This drink starts with Old Overholt rye that's been infused with fresh medjool dates, which break down over the course of five days. "The rye ends up tasting like an Old Fashioned," said Jeff Lyon. The date-flavored rye is cut with George Dickel Tennessee Whiskey and mixed with Cardamaro (which "has some mellowing tones; it extends the drink" says Lyon), plus bittersweet Punt e Mes and Angostura bitters that have been infused with cinnamon.
Lyon confesses a love for anise-like flavors: "I love absinthe, aquavit, even Sambuca. That anise flavor is all over the menu." Here, absinthe is mixed into drink that Lyon says "is 75% Margarita, 25% other stuff."
"I've always found that absinthe and tequila are a natural pair," said Lyon. "There are these high tones in the tequila—citrus and pepper—the blend well and tame some of the sweeter notes of the absinthe." The absinthe (Lyon uses Kübler) and tequila (Pueblo Viejo) are mixed with lime and a poached Asian pear puree flavored with star anise. It's garnished with a fennel frond.
Lyon created this spin on a whiskey sour at Range, and it became a popular off-menu request. "I was doing research on old cocktail recipes, and many of them sounded vaguely threatening and mean," said Lyon,"even though they were refreshing or even sweet drinks." His vaguely dangerous-sounding cocktail starts with Buffalo Trace Bourbon, softened with Lillet Blanc and mixed with honey and lemon. The final touch: a quarter ounce of orange bitters. "This drink has different layers of orange," says Lyon, noting that he throws a chunk of orange (peel on) into the shaker, not muddling, but shaking a bit of the flavor into the drink.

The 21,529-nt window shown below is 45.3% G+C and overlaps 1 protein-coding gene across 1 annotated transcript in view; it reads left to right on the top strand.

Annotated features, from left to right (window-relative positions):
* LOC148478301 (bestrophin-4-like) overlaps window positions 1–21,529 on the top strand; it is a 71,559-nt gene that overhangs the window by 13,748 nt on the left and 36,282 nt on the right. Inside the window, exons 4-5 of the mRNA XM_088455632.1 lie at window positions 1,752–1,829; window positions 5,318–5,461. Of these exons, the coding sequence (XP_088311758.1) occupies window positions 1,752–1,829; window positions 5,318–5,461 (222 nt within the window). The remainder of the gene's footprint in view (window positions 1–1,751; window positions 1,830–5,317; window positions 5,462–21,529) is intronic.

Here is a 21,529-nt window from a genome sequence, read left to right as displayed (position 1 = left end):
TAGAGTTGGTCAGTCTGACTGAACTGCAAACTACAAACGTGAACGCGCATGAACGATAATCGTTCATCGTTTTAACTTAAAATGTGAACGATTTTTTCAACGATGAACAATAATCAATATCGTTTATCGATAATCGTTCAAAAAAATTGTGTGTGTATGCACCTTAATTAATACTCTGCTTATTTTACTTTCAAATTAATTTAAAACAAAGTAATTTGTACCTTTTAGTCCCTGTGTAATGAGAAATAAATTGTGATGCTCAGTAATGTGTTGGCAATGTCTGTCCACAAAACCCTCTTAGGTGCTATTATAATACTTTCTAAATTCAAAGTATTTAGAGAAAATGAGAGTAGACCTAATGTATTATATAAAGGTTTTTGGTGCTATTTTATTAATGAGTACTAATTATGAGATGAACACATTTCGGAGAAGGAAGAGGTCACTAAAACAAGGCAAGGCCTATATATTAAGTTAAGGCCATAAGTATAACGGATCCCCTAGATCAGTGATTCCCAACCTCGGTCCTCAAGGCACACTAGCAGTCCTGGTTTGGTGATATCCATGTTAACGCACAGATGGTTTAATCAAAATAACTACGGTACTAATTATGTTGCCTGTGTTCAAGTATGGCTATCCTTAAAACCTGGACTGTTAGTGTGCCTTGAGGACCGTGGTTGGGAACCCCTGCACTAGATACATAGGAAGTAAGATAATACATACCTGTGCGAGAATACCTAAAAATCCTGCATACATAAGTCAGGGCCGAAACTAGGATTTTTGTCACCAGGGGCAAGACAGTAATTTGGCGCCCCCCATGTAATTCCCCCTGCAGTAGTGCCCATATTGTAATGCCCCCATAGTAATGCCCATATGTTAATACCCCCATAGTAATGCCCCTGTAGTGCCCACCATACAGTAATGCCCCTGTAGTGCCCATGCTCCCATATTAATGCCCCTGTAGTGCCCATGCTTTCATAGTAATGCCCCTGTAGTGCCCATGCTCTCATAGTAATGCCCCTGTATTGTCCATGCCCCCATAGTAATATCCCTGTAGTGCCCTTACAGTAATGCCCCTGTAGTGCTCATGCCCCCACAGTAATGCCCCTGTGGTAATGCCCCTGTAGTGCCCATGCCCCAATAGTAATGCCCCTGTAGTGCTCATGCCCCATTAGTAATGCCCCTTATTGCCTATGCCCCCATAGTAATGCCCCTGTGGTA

This cocktail from the aperitif section of the menu is made with Bodegas Hidalgo Manzanilla La Gitana sherry, stirred with St. George pear eau de vie, Domaine de Canton ginger liqueur, and Bitter Truth celery bitters. "This drink almost has a salinity to it" thanks to the sherry, Jeff Lyon noted. "It's a super dry, very lean drink." The addition of the celery bitters "pushes it into savory," said Lyon, emphasizing that the pear eau de vie "has all these beautiful aromatics, but it's as dry as vodka—it's not a liqueur."
Ice chipped by vintage ice crushers cools this gin drink, made with Death's Door gin. "It's a stripped down, modern gin," notes Lyon, "with only three botanicals." The gin is mixed with lime and Yellow Chartreuse, plus a raw ginger syrup. "The fresh ginger has a lot of heat," says Lyon. "It works almost like a palate cleanser. When you have a drink with some sweetness to it, a little spice helps to balance it. Think of Thai food," he says. "You have sweet, spicy, herbal—it's a trifecta of goodness."